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More Oil Flows from US Midwest, Easing Glut

Tuesday, 30 Nov 2010 10:47 AM

Pipeline crude shipments from the U.S. Midwest to the Gulf Coast have surged in a trend that could improve midcontinent oil bottlenecks and ease pressure on U.S. oil futures, Newedge USA analysts said Tuesday.

In September, crude shippers sent 164,000 barrels per day (bpd) from PADD 2, the Midwest, to PADD 3, the Gulf Coast, up from 48,000 bpd in August, the analysts said in a report, citing U.S. Energy Information Administration data.

Most of the September shipments, or 151,000 bpd, went by pipeline, with a small amount traveling by barge.

Pipeline inflows to the Midwest over the past years have far outweighed the amount of crude shipped out of the region, in part due to little available pipeline infrastructure to take crude away from PADD 2.

The recent pipeline movements are "a rather dramatic reversal of once traditional northbound flows from the Gulf, and possibly an early signal that a Midwestern bottleneck in new Canadian crude flows ... might be easing," Newedge analysts led by Antoine Halff wrote.

The trend "could have significant implications for Brent-WTI spreads, inter-regional U.S. arbitrage and the time structure of the WTI futures curve," the report said.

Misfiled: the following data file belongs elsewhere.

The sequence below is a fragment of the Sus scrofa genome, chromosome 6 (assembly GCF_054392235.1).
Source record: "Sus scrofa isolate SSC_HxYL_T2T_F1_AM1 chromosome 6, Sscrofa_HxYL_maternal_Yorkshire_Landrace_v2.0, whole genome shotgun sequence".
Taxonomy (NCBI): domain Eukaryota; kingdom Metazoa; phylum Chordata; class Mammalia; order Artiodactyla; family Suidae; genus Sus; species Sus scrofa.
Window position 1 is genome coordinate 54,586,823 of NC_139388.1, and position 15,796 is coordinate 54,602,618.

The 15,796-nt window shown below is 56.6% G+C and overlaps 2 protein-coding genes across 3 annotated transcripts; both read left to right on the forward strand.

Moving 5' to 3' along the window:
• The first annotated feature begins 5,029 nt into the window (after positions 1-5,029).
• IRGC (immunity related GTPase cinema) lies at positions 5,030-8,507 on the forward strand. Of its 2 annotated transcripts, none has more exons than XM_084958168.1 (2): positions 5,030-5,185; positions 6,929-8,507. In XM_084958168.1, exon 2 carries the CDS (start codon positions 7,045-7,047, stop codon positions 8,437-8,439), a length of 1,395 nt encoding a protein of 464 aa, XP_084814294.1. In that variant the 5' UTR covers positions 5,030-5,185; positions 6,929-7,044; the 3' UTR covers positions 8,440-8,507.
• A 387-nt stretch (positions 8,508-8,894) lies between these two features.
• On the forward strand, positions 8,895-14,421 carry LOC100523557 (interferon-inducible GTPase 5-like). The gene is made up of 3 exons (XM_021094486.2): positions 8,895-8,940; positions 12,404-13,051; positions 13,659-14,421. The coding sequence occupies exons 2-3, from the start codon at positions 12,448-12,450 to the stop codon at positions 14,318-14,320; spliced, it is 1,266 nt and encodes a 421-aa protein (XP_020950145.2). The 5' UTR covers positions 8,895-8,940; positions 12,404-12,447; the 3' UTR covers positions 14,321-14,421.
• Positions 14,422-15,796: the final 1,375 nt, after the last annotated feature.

U.S. oil futures for January delivery traded near $85 a barrel Tuesday, at a significant discount to later months and a discount of $1.80 a barrel to Brent crude for January.

Since late 2008, U.S. oil futures based on the West Texas Intermediate specs have traded in a sometimes sharp contango — when near-term crude is priced at a discount to later-dated crude — in part due to supply gluts in Cushing, Oklahoma, the tank hub where contracts are delivered.

WTI has also traded at large discounts to Brent, Europe's benchmark, closing an arbitrage window that historically attracted trans-Atlantic crude shipments to the United States. Instead, Canada has grown into by far the top foreign oil supplier, shipping oil into the Midwest.

Greater pipeline outflows from the region coupled with rapidly expanding storage capacity at Cushing may help to alleviate contango levels and improve WTI's value relative to Brent. Newedge also noted that crude imports to the Midwest had slowed in recent months.

"The combination of reduced imports, rising export capacity, and rising storage capacity will likely go some way towards easing part of the price pressure that had been increasingly taken for granted in Midwestern crude markets in recent months," Newedge said.

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Pipeline crude shipments from the U.S. Midwest to the Gulf Coast have surged in a trend that could improve midcontinent oil bottlenecks and ease pressure on U.S. oil futures, Newedge USA analysts said Tuesday. In September, crude shippers sent 164,000 barrels per day (bpd)...
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2010-47-30
Tuesday, 30 Nov 2010 10:47 AM
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